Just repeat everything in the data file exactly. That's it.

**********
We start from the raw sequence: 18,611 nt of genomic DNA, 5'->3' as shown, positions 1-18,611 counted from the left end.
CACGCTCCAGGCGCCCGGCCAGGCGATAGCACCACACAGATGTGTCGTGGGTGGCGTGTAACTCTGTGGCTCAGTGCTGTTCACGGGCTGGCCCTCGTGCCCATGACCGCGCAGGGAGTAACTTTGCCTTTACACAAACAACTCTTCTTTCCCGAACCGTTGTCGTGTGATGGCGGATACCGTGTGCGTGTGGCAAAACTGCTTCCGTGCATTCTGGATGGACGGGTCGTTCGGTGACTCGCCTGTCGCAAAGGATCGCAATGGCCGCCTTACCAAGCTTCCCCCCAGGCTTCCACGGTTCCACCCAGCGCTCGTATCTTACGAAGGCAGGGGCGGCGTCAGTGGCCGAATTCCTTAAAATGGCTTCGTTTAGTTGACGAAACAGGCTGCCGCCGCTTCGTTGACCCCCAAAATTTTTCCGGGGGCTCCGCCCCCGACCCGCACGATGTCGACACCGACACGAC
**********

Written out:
We start from the raw sequence: 18,611 nt of genomic DNA, 5'->3' as shown, positions 1-18,611 counted from the left end.
CACGCTCCAGGCGCCCGGCCAGGCGATAGCACCACACAGATGTGTCGTGGGTGGCGTGTAACTCTGTGGCTCAGTGCTGTTCACGGGCTGGCCCTCGTGCCCATGACCGCGCAGGGAGTAACTTTGCCTTTACACAAACAACTCTTCTTTCCCGAACCGTTGTCGTGTGATGGCGGATACCGTGTGCGTGTGGCAAAACTGCTTCCGTGCATTCTGGATGGACGGGTCGTTCGGTGACTCGCCTGTCGCAAAGGATCGCAATGGCCGCCTTACCAAGCTTCCCCCCAGGCTTCCACGGTTCCACCCAGCGCTCGTATCTTACGAAGGCAGGGGCGGCGTCAGTGGCCGAATTCCTTAAAATGGCTTCGTTTAGTTGACGAAACAGGCTGCCGCCGCTTCGTTGACCCCCAAAATTTTTCCGGGGGCTCCGCCCCCGACCCGCACGATGTCGACACCGACACGAC